Robert Boessenecker may have just helped dispose of a myth involving a prehistoric killer.
He believes that a mysterious and now extinct sea creature which was once swimming off the coast of what is now modern California more than 15 million years ago may not have been a ''killer walrus'' after all, despite earlier claims.
Mr Boessenecker, who hails from California and these days is a University of Otago geology PhD student, has examined a ''new'' fossil found in Southern California and thrown doubt on earlier claims that a ''killer walrus'' once existed.
Mr Boessenecker and co-author Morgan Churchill, of the University of Wyoming, in the United States, undertook the research, which was published in the online scientific journal PLOS One. The new fossil-find, of the extinct walrus Pelagiarctos, prompted a hypothesis different from an earlier one that a ''killer walrus'' existed, preying on other sizeable marine mammals and/or birds.
The large, robust size of the initially-found jaw bone, and the sharp pointed cusps of the teeth - similar to modern bone-cracking carnivores such as hyenas - initially suggested that Pelagiarctos fed upon other marine mammals. But the new fossil, a lower jaw with teeth, and more complete than the original fossil, suggested to Mr Boessenecker and his colleague that the Pelagiarctos was more of a fish eater, lacking adaptations for being a ''killer walrus''.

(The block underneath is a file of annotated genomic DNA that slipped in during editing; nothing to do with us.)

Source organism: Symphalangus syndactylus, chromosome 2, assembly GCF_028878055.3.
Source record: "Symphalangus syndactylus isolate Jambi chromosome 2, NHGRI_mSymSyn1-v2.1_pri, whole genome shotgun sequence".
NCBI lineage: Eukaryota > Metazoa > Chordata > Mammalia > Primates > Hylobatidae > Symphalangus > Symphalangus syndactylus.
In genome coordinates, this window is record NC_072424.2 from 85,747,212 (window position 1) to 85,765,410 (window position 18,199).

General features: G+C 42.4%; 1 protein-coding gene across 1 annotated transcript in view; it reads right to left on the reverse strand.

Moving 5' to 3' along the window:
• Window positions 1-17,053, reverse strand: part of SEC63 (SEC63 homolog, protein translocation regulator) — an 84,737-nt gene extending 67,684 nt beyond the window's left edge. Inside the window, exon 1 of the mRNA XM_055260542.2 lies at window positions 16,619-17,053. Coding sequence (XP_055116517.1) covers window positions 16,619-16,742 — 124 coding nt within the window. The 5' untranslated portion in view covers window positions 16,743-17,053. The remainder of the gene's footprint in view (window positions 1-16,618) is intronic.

The new find indicated this ''enigmatic walrus'' would have appeared similar in life to modern sea lions, ''with a deep snout and large canines'', and of similar size to some modern male sea lions (about 350kg). Mr Boessenecker noted that modern pinnipeds - seals, sea lions and walruses - whether of small and large body sizes, were ''dietary generalists'', tending to have diets rich in fish.
The study was supported by a University of Otago Doctoral Scholarship, and grants from the Geological Society of America, The Palaeontological Society, and a National Science Foundation EAPSI Fellowship.